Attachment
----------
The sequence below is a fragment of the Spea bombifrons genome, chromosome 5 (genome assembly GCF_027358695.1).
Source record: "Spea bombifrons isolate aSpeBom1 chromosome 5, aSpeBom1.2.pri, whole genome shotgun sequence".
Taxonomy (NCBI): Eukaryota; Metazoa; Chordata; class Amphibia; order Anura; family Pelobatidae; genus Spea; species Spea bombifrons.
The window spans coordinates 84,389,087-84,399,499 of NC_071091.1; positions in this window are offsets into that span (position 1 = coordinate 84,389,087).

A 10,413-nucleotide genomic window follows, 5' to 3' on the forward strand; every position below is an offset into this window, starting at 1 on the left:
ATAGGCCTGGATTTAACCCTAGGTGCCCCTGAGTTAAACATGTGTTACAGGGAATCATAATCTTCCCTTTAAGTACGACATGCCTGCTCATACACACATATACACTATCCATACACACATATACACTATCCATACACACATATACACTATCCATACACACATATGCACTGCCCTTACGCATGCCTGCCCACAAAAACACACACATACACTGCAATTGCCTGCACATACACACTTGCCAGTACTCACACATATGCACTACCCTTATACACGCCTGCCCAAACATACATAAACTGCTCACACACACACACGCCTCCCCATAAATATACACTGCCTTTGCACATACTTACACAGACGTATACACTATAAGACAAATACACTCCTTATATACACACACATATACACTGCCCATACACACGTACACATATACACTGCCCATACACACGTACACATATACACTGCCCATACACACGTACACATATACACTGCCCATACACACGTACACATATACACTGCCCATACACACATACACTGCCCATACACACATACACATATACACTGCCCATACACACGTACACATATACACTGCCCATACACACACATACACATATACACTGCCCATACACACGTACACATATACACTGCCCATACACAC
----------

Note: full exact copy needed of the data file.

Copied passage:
The sequence below is a fragment of the Spea bombifrons genome, chromosome 5 (genome assembly GCF_027358695.1).
Source record: "Spea bombifrons isolate aSpeBom1 chromosome 5, aSpeBom1.2.pri, whole genome shotgun sequence".
Taxonomy (NCBI): Eukaryota; Metazoa; Chordata; class Amphibia; order Anura; family Pelobatidae; genus Spea; species Spea bombifrons.
The window spans coordinates 84,389,087-84,399,499 of NC_071091.1; positions in this window are offsets into that span (position 1 = coordinate 84,389,087).

A 10,413-nucleotide genomic window follows, 5' to 3' on the forward strand; every position below is an offset into this window, starting at 1 on the left:
ATAGGCCTGGATTTAACCCTAGGTGCCCCTGAGTTAAACATGTGTTACAGGGAATCATAATCTTCCCTTTAAGTACGACATGCCTGCTCATACACACATATACACTATCCATACACACATATACACTATCCATACACACATATACACTATCCATACACACATATGCACTGCCCTTACGCATGCCTGCCCACAAAAACACACACATACACTGCAATTGCCTGCACATACACACTTGCCAGTACTCACACATATGCACTACCCTTATACACGCCTGCCCAAACATACATAAACTGCTCACACACACACACGCCTCCCCATAAATATACACTGCCTTTGCACATACTTACACAGACGTATACACTATAAGACAAATACACTCCTTATATACACACACATATACACTGCCCATACACACGTACACATATACACTGCCCATACACACGTACACATATACACTGCCCATACACACGTACACATATACACTGCCCATACACACGTACACATATACACTGCCCATACACACATACACTGCCCATACACACATACACATATACACTGCCCATACACACGTACACATATACACTGCCCATACACACACATACACATATACACTGCCCATACACACGTACACATATACACTGCCCATACACAC